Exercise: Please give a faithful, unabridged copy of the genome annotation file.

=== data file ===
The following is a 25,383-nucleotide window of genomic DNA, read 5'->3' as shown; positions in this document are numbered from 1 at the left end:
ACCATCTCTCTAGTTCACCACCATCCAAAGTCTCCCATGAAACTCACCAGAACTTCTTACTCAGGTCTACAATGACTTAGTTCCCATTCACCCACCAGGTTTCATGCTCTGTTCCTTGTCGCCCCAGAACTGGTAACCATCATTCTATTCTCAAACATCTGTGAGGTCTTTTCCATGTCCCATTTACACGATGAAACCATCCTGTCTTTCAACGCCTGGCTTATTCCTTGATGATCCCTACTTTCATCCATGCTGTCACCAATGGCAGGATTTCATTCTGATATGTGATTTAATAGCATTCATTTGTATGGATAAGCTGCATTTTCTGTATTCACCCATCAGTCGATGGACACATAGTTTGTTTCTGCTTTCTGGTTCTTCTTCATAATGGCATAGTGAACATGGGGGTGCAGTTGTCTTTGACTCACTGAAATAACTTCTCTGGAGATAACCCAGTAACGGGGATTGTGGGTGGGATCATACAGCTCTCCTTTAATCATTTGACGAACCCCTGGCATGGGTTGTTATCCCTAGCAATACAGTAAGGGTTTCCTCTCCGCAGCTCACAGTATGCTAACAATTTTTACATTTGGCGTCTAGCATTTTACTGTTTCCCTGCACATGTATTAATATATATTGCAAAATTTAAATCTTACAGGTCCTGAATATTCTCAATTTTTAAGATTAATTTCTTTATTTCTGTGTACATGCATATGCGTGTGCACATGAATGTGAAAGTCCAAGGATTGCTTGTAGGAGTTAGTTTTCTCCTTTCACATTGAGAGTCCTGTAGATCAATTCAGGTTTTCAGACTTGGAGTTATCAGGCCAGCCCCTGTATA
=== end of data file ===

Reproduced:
The following is a 25,383-nucleotide window of genomic DNA, read 5'->3' as shown; positions in this document are numbered from 1 at the left end:
ACCATCTCTCTAGTTCACCACCATCCAAAGTCTCCCATGAAACTCACCAGAACTTCTTACTCAGGTCTACAATGACTTAGTTCCCATTCACCCACCAGGTTTCATGCTCTGTTCCTTGTCGCCCCAGAACTGGTAACCATCATTCTATTCTCAAACATCTGTGAGGTCTTTTCCATGTCCCATTTACACGATGAAACCATCCTGTCTTTCAACGCCTGGCTTATTCCTTGATGATCCCTACTTTCATCCATGCTGTCACCAATGGCAGGATTTCATTCTGATATGTGATTTAATAGCATTCATTTGTATGGATAAGCTGCATTTTCTGTATTCACCCATCAGTCGATGGACACATAGTTTGTTTCTGCTTTCTGGTTCTTCTTCATAATGGCATAGTGAACATGGGGGTGCAGTTGTCTTTGACTCACTGAAATAACTTCTCTGGAGATAACCCAGTAACGGGGATTGTGGGTGGGATCATACAGCTCTCCTTTAATCATTTGACGAACCCCTGGCATGGGTTGTTATCCCTAGCAATACAGTAAGGGTTTCCTCTCCGCAGCTCACAGTATGCTAACAATTTTTACATTTGGCGTCTAGCATTTTACTGTTTCCCTGCACATGTATTAATATATATTGCAAAATTTAAATCTTACAGGTCCTGAATATTCTCAATTTTTAAGATTAATTTCTTTATTTCTGTGTACATGCATATGCGTGTGCACATGAATGTGAAAGTCCAAGGATTGCTTGTAGGAGTTAGTTTTCTCCTTTCACATTGAGAGTCCTGTAGATCAATTCAGGTTTTCAGACTTGGAGTTATCAGGCCAGCCCCTGTATA